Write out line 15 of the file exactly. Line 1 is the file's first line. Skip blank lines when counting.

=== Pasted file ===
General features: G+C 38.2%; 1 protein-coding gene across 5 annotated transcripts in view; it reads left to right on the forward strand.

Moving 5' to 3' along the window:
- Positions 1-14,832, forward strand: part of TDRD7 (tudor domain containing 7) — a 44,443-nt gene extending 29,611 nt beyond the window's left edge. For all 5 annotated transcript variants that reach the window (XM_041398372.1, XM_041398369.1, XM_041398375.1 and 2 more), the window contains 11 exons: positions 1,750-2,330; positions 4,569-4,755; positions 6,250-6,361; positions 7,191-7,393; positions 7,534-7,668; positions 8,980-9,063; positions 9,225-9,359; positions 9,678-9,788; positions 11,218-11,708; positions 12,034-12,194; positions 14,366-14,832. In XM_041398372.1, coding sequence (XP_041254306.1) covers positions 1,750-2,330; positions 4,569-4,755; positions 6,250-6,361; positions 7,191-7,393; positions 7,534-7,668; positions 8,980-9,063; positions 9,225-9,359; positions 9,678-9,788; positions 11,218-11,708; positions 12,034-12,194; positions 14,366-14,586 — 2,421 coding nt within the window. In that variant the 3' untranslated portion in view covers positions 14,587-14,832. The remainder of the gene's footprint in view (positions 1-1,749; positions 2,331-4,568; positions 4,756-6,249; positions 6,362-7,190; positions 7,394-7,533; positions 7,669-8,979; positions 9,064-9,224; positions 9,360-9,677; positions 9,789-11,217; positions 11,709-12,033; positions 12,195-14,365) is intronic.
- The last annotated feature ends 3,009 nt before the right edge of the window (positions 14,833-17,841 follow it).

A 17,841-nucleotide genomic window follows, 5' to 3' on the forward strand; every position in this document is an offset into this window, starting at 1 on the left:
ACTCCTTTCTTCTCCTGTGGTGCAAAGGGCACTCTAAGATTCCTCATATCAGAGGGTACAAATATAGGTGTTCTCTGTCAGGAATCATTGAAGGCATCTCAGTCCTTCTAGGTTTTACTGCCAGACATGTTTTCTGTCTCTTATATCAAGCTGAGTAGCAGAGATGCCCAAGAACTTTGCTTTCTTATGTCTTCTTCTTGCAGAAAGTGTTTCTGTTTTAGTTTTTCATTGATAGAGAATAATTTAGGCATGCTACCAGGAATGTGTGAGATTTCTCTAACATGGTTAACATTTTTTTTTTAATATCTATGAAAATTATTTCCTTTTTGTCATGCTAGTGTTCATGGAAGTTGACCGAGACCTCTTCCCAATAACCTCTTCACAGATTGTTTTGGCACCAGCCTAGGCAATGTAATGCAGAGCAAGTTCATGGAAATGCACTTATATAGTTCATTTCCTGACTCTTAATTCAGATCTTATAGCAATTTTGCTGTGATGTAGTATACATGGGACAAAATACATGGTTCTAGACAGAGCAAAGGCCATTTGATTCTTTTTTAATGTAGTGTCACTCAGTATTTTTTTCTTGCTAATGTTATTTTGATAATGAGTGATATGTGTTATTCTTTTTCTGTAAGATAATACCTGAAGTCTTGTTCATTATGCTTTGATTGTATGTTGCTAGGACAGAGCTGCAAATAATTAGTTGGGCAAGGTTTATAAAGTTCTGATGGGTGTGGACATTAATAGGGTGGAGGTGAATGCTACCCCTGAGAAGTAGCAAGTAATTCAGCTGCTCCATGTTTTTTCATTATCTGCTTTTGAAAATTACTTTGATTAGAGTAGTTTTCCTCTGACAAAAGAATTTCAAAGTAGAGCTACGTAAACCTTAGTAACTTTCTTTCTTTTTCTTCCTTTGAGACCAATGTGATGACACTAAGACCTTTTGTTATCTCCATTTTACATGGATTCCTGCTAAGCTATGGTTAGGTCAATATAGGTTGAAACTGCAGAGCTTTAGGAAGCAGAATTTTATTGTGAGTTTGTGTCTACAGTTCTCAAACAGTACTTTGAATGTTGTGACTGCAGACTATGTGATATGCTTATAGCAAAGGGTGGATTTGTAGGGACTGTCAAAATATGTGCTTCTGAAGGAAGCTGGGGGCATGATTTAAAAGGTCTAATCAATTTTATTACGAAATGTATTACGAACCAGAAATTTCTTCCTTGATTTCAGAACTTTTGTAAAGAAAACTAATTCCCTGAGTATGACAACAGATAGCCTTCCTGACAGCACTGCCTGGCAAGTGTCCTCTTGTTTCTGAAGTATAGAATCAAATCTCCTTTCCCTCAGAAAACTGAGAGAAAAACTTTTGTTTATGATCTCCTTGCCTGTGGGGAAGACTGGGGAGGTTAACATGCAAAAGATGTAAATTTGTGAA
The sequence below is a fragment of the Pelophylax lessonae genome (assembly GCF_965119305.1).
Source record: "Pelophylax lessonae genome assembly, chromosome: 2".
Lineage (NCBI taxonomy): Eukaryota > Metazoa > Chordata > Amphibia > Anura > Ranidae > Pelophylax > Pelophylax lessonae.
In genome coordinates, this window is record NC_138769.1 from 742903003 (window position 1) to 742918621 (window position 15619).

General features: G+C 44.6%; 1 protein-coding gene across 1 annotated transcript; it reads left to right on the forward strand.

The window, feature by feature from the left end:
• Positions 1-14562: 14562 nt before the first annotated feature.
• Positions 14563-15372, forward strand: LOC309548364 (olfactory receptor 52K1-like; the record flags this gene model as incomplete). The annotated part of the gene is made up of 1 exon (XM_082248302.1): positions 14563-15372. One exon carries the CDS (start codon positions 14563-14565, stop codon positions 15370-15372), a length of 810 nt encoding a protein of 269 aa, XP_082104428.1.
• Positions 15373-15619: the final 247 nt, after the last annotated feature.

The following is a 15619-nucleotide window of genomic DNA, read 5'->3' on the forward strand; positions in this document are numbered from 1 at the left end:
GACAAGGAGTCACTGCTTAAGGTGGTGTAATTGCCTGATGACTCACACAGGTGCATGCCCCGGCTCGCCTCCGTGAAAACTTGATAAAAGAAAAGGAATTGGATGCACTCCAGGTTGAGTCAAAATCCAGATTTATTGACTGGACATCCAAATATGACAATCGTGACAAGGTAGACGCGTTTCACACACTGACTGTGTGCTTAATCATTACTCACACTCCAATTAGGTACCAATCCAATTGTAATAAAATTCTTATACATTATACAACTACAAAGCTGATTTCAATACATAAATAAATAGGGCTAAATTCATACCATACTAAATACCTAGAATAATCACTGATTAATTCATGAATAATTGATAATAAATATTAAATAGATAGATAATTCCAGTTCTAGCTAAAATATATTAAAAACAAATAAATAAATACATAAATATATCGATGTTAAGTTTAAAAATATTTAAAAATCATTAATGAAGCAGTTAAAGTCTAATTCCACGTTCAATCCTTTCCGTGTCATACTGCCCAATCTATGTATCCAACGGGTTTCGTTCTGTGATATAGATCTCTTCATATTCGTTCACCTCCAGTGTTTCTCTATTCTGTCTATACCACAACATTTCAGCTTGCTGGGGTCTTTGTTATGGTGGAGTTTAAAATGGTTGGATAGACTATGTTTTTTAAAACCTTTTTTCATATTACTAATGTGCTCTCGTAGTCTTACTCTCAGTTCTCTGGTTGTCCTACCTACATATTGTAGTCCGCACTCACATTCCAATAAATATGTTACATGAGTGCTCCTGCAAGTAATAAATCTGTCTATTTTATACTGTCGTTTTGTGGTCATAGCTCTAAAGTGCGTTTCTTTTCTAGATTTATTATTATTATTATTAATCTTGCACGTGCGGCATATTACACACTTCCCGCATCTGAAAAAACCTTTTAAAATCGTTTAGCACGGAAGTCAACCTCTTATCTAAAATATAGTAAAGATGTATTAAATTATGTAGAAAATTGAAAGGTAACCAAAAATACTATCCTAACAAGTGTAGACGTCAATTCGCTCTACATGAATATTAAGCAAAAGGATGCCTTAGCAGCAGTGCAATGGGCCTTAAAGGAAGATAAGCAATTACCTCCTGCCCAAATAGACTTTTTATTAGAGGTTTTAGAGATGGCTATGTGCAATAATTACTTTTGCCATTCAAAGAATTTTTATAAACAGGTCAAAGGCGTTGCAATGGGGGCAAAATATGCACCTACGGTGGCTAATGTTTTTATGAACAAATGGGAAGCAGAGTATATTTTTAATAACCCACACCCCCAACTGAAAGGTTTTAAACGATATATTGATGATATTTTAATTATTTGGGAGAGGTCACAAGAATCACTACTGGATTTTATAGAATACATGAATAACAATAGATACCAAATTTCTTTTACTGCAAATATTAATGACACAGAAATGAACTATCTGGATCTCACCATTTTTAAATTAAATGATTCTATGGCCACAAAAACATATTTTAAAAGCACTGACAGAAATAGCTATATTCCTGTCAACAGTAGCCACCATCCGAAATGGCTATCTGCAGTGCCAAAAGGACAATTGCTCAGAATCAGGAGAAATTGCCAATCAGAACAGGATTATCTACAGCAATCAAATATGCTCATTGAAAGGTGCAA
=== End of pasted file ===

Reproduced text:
• Positions 15373-15619: the final 247 nt, after the last annotated feature.